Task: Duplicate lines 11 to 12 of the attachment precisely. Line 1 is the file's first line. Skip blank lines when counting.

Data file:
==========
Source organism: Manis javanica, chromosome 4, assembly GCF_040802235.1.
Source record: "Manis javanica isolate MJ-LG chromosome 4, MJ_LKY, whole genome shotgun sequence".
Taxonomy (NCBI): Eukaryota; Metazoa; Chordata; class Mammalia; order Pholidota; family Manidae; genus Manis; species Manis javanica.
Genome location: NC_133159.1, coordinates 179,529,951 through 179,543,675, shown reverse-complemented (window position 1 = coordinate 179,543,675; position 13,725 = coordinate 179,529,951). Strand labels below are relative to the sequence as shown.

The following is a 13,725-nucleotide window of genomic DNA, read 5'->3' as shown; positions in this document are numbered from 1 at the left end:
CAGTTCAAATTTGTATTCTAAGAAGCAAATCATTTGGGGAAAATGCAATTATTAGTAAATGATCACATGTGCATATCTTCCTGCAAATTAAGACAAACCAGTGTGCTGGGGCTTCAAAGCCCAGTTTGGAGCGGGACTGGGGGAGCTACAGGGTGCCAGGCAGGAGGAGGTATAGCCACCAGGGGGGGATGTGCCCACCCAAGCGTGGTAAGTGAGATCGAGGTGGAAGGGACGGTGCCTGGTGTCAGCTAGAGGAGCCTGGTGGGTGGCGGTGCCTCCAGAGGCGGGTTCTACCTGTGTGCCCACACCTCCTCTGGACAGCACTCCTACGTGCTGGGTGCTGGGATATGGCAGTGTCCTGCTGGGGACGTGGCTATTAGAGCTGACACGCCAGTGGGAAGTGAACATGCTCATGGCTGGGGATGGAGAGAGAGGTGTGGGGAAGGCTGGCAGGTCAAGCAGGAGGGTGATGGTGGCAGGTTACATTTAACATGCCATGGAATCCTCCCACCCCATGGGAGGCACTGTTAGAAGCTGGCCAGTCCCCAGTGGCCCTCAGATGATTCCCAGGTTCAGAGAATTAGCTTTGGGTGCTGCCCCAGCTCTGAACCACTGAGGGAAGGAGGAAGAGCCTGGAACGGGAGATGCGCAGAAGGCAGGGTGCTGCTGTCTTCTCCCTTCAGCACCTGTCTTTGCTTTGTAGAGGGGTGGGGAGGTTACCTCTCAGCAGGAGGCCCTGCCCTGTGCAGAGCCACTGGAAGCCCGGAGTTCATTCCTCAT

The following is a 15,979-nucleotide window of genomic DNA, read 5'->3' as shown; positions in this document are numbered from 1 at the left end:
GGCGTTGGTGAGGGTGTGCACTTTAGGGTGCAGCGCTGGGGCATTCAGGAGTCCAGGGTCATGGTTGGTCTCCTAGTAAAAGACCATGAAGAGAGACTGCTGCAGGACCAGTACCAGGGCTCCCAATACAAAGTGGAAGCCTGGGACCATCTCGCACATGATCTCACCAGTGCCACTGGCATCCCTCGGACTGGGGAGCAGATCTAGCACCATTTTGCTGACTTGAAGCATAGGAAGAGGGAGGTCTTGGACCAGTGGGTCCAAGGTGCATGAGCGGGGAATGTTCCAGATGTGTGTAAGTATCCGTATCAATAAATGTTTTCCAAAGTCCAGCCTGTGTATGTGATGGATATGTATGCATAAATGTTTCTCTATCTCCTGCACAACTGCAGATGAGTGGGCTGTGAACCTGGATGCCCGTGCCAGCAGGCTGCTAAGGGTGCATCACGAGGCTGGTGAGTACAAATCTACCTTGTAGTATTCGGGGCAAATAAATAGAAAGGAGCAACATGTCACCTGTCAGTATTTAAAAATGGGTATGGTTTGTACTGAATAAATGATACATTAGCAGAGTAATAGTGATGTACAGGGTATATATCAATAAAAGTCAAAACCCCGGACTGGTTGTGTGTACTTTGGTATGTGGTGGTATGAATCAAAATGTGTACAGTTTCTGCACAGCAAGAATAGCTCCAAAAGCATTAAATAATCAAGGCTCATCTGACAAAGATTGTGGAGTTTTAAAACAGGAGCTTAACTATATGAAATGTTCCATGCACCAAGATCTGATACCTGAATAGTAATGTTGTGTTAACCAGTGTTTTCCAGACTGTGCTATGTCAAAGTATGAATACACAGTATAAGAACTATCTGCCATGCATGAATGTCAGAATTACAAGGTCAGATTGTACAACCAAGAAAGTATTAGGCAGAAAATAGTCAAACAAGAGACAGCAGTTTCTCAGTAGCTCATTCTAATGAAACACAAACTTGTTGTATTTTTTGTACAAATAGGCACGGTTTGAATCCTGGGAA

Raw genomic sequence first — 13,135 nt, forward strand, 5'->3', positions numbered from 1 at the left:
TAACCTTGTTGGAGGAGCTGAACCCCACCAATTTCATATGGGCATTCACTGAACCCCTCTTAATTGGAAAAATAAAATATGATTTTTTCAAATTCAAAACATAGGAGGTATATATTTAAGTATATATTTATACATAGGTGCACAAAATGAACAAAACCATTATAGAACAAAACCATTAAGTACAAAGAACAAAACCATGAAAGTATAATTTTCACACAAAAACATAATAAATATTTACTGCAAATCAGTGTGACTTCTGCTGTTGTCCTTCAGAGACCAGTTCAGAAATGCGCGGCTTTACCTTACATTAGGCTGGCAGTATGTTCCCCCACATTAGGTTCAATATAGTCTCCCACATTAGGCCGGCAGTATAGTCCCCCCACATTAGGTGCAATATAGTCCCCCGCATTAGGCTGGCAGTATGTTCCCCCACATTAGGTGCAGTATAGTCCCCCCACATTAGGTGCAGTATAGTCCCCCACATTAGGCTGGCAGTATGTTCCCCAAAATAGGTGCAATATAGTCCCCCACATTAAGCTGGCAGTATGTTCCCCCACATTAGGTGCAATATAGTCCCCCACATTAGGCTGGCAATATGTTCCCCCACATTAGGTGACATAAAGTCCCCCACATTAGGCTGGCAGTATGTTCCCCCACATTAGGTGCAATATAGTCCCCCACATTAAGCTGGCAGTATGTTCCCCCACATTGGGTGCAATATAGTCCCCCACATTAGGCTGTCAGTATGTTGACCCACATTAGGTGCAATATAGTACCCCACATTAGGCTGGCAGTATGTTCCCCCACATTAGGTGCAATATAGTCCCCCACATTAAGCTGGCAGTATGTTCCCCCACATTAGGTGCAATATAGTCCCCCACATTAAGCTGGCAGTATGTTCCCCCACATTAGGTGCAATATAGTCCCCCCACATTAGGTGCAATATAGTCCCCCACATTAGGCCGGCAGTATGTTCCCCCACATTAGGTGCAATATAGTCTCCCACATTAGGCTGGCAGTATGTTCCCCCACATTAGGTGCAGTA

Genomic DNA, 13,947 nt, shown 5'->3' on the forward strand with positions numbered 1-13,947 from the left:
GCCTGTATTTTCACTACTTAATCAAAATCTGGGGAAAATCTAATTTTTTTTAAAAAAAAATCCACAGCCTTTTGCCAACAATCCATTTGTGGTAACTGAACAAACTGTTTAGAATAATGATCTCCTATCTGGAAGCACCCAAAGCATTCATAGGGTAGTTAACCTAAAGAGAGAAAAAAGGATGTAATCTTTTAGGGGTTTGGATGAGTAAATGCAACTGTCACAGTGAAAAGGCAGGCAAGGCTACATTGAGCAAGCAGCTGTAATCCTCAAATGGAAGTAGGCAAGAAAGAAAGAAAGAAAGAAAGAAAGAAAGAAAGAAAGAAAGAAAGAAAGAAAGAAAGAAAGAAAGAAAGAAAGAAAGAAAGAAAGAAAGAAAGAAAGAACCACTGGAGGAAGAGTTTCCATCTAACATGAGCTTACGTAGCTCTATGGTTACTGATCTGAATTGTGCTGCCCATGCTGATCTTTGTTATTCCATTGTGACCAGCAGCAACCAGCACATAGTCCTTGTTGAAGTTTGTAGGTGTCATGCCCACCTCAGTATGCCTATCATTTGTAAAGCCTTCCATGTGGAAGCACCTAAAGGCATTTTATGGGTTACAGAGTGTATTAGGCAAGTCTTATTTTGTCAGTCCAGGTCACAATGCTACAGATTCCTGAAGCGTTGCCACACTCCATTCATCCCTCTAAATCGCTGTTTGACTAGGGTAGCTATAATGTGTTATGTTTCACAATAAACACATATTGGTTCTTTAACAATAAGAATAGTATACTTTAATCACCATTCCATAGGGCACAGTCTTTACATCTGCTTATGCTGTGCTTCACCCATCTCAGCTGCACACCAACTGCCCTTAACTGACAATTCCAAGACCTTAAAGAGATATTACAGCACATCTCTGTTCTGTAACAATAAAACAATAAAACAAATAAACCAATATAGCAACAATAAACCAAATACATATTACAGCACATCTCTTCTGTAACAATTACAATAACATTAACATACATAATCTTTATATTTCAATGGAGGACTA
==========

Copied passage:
Genomic DNA, 13,947 nt, shown 5'->3' on the forward strand with positions numbered 1-13,947 from the left:
GCCTGTATTTTCACTACTTAATCAAAATCTGGGGAAAATCTAATTTTTTTTAAAAAAAAATCCACAGCCTTTTGCCAACAATCCATTTGTGGTAACTGAACAAACTGTTTAGAATAATGATCTCCTATCTGGAAGCACCCAAAGCATTCATAGGGTAGTTAACCTAAAGAGAGAAAAAAGGATGTAATCTTTTAGGGGTTTGGATGAGTAAATGCAACTGTCACAGTGAAAAGGCAGGCAAGGCTACATTGAGCAAGCAGCTGTAATCCTCAAATGGAAGTAGGCAAGAAAGAAAGAAAGAAAGAAAGAAAGAAAGAAAGAAAGAAAGAAAGAAAGAAAGAAAGAAAGAAAGAAAGAAAGAAAGAAAGAAAGAAAGAAAGAAAGAACCACTGGAGGAAGAGTTTCCATCTAACATGAGCTTACGTAGCTCTATGGTTACTGATCTGAATTGTGCTGCCCATGCTGATCTTTGTTATTCCATTGTGACCAGCAGCAACCAGCACATAGTCCTTGTTGAAGTTTGTAGGTGTCATGCCCACCTCAGTATGCCTATCATTTGTAAAGCCTTCCATGTGGAAGCACCTAAAGGCATTTTATGGGTTACAGAGTGTATTAGGCAAGTCTTATTTTGTCAGTCCAGGTCACAATGCTACAGATTCCTGAAGCGTTGCCACACTCCATTCATCCCTCTAAATCGCTGTTTGACTAGGGTAGCTATAATGTGTTATGTTTCACAATAAACACATATTGGTTCTTTAACAATAAGAATAGTATACTTTAATCACCATTCCATAGGGCACAGTCTTTACATCTGCTTATGCTGTGCTTCACCCATCTCAGCTGCACACCAACTGCCCTTAACTGACAATTCCAAGACCTTAAAGAGATATTACAGCACATCTCTGTTCTGTAACAATAAAACAATAAAACAAATAAACCAATATAGCAACAATAAACCAAATACATATTACAGCACATCTCTTCTGTAACAATTACAATAACATTAACATACATAATCTTTATATTTCAATGGAGGACTA